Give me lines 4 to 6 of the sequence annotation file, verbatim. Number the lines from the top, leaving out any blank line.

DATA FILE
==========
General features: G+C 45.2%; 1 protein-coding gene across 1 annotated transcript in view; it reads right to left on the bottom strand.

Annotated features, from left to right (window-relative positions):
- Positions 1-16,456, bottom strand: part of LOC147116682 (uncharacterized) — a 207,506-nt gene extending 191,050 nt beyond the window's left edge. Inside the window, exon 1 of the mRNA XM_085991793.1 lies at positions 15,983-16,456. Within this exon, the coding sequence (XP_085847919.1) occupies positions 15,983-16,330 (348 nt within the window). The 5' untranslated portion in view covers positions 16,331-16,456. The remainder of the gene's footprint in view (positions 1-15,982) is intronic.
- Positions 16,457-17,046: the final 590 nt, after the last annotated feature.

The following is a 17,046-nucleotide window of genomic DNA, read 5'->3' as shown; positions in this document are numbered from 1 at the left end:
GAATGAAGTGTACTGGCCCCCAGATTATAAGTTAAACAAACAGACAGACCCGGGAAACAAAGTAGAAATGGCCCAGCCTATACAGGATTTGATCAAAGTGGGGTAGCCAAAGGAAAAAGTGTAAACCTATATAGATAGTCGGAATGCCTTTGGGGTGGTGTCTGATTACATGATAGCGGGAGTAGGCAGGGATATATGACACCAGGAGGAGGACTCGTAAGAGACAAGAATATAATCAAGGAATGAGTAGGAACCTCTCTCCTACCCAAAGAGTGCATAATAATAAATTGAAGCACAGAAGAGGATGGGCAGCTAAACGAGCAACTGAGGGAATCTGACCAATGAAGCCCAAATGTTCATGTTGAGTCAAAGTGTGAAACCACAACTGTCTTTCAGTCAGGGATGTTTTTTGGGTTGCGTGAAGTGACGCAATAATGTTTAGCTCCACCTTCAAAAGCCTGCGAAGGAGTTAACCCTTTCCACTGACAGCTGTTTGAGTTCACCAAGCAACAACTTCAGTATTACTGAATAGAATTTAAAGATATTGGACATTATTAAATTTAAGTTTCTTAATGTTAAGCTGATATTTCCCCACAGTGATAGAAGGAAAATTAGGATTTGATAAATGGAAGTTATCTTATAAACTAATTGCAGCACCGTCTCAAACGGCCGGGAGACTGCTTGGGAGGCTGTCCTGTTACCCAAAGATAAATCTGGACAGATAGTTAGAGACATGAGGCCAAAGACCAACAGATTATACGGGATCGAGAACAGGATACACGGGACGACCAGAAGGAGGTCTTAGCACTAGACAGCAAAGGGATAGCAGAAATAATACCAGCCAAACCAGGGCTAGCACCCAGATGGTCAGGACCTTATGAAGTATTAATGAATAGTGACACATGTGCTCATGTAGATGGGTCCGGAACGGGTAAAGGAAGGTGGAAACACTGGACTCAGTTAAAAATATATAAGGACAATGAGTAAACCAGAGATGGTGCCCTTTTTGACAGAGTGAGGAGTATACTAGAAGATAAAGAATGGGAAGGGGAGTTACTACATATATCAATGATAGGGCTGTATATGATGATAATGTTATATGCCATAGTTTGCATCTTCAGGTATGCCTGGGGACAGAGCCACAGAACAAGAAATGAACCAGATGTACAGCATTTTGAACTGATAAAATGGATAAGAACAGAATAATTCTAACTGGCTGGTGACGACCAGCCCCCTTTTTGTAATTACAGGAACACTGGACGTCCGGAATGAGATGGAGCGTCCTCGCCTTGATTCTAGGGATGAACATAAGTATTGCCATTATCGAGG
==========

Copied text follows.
- Positions 16,457-17,046: the final 590 nt, after the last annotated feature.

The following is a 17,046-nucleotide window of genomic DNA, read 5'->3' as shown; positions in this document are numbered from 1 at the left end:
GAATGAAGTGTACTGGCCCCCAGATTATAAGTTAAACAAACAGACAGACCCGGGAAACAAAGTAGAAATGGCCCAGCCTATACAGGATTTGATCAAAGTGGGGTAGCCAAAGGAAAAAGTGTAAACCTATATAGATAGTCGGAATGCCTTTGGGGTGGTGTCTGATTACATGATAGCGGGAGTAGGCAGGGATATATGACACCAGGAGGAGGACTCGTAAGAGACAAGAATATAATCAAGGAATGAGTAGGAACCTCTCTCCTACCCAAAGAGTGCATAATAATAAATTGAAGCACAGAAGAGGATGGGCAGCTAAACGAGCAACTGAGGGAATCTGACCAATGAAGCCCAAATGTTCATGTTGAGTCAAAGTGTGAAACCACAACTGTCTTTCAGTCAGGGATGTTTTTTGGGTTGCGTGAAGTGACGCAATAATGTTTAGCTCCACCTTCAAAAGCCTGCGAAGGAGTTAACCCTTTCCACTGACAGCTGTTTGAGTTCACCAAGCAACAACTTCAGTATTACTGAATAGAATTTAAAGATATTGGACATTATTAAATTTAAGTTTCTTAATGTTAAGCTGATATTTCCCCACAGTGATAGAAGGAAAATTAGGATTTGATAAATGGAAGTTATCTTATAAACTAATTGCAGCACCGTCTCAAACGGCCGGGAGACTGCTTGGGAGGCTGTCCTGTTACCCAAAGATAAATCTGGACAGATAGTTAGAGACATGAGGCCAAAGACCAACAGATTATACGGGATCGAGAACAGGATACACGGGACGACCAGAAGGAGGTCTTAGCACTAGACAGCAAAGGGATAGCAGAAATAATACCAGCCAAACCAGGGCTAGCACCCAGATGGTCAGGACCTTATGAAGTATTAATGAATAGTGACACATGTGCTCATGTAGATGGGTCCGGAACGGGTAAAGGAAGGTGGAAACACTGGACTCAGTTAAAAATATATAAGGACAATGAGTAAACCAGAGATGGTGCCCTTTTTGACAGAGTGAGGAGTATACTAGAAGATAAAGAATGGGAAGGGGAGTTACTACATATATCAATGATAGGGCTGTATATGATGATAATGTTATATGCCATAGTTTGCATCTTCAGGTATGCCTGGGGACAGAGCCACAGAACAAGAAATGAACCAGATGTACAGCATTTTGAACTGATAAAATGGATAAGAACAGAATAATTCTAACTGGCTGGTGACGACCAGCCCCCTTTTTGTAATTACAGGAACACTGGACGTCCGGAATGAGATGGAGCGTCCTCGCCTTGATTCTAGGGATGAACATAAGTATTGCCATTATCGAGG